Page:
## Buddhist philosophy

Much of Madhyamaka Buddhist philosophy centers on showing how various essentialist ideas have absurd conclusions through reductio ad absurdum arguments (known as prasanga in Sanskrit). In the M?lamadhyamakak?rik?, N?g?rjuna's reductio ad absurdum arguments are used to show that any theory of substance or essence was unsustainable and therefore, phenomena (dharmas) such as change, causality, and sense perception were empty (sunya) of any essential existence. N?g?rjuna's main goal is often seen by scholars as refuting the essentialism of certain Buddhist Abhidharma schools (mainly Vaibhasika) which posited theories of svabhava (essential nature) and also the Hindu Ny?ya and Vai?e?ika schools which posited a theory of ontological substances (dravyatas).[12]

Aristotle clarified the connection between contradiction and falsity in his principle of non-contradiction, which states that a proposition cannot be both true and false.[13][14] That is, a proposition ${\displaystyle Q}$ and its negation ${\displaystyle \lnot Q}$ (not-Q) cannot both be true. Therefore, if a proposition and its negation can both be derived logically from a premise, it can be concluded that the premise is false. This technique, known as indirect proof or proof by contradiction,[7] has formed the basis of reductio ad absurdum arguments in formal fields such as logic and mathematics.

## References

1. ^ "The Definitive Glossary of Higher Mathematical Jargon -- Proof by Contradiction". Math Vault. 2019-08-01. Retrieved .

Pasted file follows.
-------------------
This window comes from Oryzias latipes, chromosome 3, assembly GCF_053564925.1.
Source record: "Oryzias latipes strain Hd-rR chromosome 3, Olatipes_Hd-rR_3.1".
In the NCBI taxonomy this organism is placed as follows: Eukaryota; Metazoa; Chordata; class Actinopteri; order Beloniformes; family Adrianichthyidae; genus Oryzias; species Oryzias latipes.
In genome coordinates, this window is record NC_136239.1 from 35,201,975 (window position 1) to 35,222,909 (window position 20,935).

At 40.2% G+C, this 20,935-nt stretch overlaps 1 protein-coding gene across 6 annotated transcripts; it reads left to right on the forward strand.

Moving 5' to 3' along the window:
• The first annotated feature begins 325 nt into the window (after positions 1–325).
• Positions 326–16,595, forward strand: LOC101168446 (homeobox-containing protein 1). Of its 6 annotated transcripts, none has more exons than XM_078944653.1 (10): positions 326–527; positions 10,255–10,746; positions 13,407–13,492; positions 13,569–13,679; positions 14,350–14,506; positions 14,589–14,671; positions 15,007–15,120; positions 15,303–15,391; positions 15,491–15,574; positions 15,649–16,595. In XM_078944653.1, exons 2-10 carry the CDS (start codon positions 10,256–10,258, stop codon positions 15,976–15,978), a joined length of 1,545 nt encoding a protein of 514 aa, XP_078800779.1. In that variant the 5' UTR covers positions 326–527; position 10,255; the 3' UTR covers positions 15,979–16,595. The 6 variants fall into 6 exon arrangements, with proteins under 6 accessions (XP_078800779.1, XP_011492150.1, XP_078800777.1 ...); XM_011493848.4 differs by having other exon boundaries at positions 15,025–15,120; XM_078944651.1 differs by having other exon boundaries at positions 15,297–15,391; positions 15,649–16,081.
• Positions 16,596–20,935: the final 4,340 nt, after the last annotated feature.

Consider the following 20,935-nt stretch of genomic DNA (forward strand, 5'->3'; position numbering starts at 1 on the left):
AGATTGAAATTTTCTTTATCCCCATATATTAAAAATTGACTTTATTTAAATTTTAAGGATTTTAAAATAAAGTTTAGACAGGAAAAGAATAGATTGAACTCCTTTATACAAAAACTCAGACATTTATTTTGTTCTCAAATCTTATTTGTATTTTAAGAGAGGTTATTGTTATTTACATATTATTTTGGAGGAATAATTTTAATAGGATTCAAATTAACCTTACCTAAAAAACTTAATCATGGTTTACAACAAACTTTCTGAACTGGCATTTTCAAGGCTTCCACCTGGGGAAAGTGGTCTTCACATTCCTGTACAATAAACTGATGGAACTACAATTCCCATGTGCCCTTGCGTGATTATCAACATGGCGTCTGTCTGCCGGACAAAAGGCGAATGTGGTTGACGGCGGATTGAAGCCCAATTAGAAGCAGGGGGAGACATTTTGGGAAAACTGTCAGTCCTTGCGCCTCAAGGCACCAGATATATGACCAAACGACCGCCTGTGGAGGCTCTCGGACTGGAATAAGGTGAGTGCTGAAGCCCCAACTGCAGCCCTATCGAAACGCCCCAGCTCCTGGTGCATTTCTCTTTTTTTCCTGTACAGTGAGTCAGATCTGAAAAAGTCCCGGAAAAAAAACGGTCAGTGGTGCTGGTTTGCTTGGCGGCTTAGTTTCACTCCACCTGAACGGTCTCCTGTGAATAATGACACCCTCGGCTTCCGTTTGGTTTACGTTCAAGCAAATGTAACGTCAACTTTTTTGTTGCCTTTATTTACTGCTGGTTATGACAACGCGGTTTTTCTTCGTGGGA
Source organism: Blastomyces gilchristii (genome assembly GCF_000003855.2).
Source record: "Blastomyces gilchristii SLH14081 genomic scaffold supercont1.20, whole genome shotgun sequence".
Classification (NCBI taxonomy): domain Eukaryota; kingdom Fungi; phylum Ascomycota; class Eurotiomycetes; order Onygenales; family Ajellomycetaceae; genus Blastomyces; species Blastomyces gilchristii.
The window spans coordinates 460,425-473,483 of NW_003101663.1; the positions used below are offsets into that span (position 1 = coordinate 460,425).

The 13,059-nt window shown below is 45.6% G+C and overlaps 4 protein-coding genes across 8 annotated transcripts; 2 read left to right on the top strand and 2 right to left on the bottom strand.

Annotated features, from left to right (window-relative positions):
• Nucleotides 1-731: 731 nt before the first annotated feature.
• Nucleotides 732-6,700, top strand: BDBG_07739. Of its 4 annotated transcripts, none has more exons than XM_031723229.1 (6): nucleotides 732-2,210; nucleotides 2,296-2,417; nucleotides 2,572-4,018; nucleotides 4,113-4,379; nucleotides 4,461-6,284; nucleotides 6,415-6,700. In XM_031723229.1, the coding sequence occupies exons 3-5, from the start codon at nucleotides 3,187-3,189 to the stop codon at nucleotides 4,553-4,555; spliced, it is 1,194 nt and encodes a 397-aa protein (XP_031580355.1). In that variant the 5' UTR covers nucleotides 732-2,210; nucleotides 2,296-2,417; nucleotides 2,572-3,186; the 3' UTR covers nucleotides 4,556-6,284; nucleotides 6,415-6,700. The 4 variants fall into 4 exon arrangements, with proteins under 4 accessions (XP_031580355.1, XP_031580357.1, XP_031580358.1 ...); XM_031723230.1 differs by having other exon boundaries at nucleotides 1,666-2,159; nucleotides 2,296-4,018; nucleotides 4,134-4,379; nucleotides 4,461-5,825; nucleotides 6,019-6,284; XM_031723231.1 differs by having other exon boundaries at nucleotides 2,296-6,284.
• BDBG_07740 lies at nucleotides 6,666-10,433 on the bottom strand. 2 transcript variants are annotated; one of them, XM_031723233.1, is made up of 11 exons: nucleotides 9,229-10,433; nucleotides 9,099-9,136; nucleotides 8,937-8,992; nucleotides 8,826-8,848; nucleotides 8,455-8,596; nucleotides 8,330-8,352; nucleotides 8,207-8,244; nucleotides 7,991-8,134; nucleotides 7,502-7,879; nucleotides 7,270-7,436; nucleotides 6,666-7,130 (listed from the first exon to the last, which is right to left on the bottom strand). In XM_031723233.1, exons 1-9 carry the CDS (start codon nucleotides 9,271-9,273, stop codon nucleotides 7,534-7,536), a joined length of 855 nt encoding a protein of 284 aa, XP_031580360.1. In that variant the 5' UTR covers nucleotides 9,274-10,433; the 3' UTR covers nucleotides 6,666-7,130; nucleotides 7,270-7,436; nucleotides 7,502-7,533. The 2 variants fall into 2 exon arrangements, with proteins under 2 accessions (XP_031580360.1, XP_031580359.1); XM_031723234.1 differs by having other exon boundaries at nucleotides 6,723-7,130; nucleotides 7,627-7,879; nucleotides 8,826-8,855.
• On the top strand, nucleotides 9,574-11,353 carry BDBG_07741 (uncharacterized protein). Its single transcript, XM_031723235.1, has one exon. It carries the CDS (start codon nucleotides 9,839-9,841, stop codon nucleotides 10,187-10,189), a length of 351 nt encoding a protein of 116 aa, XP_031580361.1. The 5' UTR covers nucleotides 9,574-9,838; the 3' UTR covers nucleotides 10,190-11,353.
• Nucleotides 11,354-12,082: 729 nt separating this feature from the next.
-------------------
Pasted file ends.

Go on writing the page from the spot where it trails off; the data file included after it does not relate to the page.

2. ^ "Reductio ad absurdum | logic". Encyclopedia Britannica. Retrieved .
3. ^ "Definition of REDUCTIO AD ABSURDUM". www.merriam-webster.com. Retrieved .
4. ^ "reductio ad absurdum", Collins English Dictionary - Complete and Unabridged (12th ed.), 2014 [1991], retrieved 2016
5. ^ a b c Nicholas Rescher. "Reductio ad absurdum". The Internet Encyclopedia of Philosophy. Retrieved 2009.
6. ^ Reductio Ad Absurdum is for example frequently found in Plato's Republic, documenting Socrates' attempts to guide listeners to his conclusions about justice, democracy and friendship. It was also used by the United States Supreme Court when it handed down its ruling in the 1954 case of Brown v. Board of Education. For more, see Reductio Ad Absurdum in Argument.
7. ^ a b c Nordquist, Richard. "Reductio Ad Absurdum in Argument". ThoughtCo. Retrieved .
8. ^ Howard-Snyder, Frances; Howard-Snyder, Daniel; Wasserman, Ryan (30 March 2012). The Power of Logic (5th ed.). McGraw-Hill Higher Education. ISBN 978-0078038198.
9. ^ Daigle, Robert W. (1991). "The reductio ad absurdum argument prior to Aristotle". Master's Thesis. San Jose State Univ. Retrieved 2012.
10. ^ Joyce, David (1996). "Euclid's Elements: Book I". Euclid's Elements. Department of Mathematics and Computer Science, Clark University. Retrieved 2017.
11. ^ Bobzien, Susanne (2006). "Ancient Logic". Stanford Encyclopedia of Philosophy. The Metaphysics Research Lab, Stanford University. Retrieved 2012.
12. ^ Wasler, Joseph. Nagarjuna in Context. New York: Columibia University Press. 2005, pgs. 225-263.
13. ^ Ziembi?ski, Zygmunt (2013). Practical Logic. Springer. p. 95. ISBN 978-9401756044.
14. ^ Ferguson, Thomas Macaulay; Priest, Graham (2016). A Dictionary of Logic. Oxford University Press. p. 146. ISBN 978-0192511553.